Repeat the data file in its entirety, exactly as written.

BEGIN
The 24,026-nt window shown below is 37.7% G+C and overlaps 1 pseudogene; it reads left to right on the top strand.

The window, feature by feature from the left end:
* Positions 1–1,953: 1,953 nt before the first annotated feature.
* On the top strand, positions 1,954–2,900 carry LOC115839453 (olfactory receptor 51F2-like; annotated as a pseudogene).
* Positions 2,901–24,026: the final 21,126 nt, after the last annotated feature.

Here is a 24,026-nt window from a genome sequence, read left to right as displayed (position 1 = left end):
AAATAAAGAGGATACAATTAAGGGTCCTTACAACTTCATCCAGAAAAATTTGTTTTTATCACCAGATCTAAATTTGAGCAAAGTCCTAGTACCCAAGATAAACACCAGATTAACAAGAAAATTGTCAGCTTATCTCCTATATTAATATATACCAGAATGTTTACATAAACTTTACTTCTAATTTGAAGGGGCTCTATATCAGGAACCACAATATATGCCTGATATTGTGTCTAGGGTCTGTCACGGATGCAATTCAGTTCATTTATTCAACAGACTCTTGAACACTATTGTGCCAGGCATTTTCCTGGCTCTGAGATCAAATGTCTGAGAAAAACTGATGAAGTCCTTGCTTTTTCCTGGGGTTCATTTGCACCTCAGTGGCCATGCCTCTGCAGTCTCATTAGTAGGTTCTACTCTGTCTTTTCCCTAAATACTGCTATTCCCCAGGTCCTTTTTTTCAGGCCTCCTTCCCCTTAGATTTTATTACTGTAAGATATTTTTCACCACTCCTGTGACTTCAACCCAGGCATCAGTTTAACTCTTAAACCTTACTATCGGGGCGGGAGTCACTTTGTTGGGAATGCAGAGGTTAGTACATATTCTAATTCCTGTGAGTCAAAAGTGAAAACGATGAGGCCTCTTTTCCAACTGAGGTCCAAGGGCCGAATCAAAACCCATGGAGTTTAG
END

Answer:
The 24,026-nt window shown below is 37.7% G+C and overlaps 1 pseudogene; it reads left to right on the top strand.

The window, feature by feature from the left end:
* Positions 1–1,953: 1,953 nt before the first annotated feature.
* On the top strand, positions 1,954–2,900 carry LOC115839453 (olfactory receptor 51F2-like; annotated as a pseudogene).
* Positions 2,901–24,026: the final 21,126 nt, after the last annotated feature.

Here is a 24,026-nt window from a genome sequence, read left to right as displayed (position 1 = left end):
AAATAAAGAGGATACAATTAAGGGTCCTTACAACTTCATCCAGAAAAATTTGTTTTTATCACCAGATCTAAATTTGAGCAAAGTCCTAGTACCCAAGATAAACACCAGATTAACAAGAAAATTGTCAGCTTATCTCCTATATTAATATATACCAGAATGTTTACATAAACTTTACTTCTAATTTGAAGGGGCTCTATATCAGGAACCACAATATATGCCTGATATTGTGTCTAGGGTCTGTCACGGATGCAATTCAGTTCATTTATTCAACAGACTCTTGAACACTATTGTGCCAGGCATTTTCCTGGCTCTGAGATCAAATGTCTGAGAAAAACTGATGAAGTCCTTGCTTTTTCCTGGGGTTCATTTGCACCTCAGTGGCCATGCCTCTGCAGTCTCATTAGTAGGTTCTACTCTGTCTTTTCCCTAAATACTGCTATTCCCCAGGTCCTTTTTTTCAGGCCTCCTTCCCCTTAGATTTTATTACTGTAAGATATTTTTCACCACTCCTGTGACTTCAACCCAGGCATCAGTTTAACTCTTAAACCTTACTATCGGGGCGGGAGTCACTTTGTTGGGAATGCAGAGGTTAGTACATATTCTAATTCCTGTGAGTCAAAAGTGAAAACGATGAGGCCTCTTTTCCAACTGAGGTCCAAGGGCCGAATCAAAACCCATGGAGTTTAG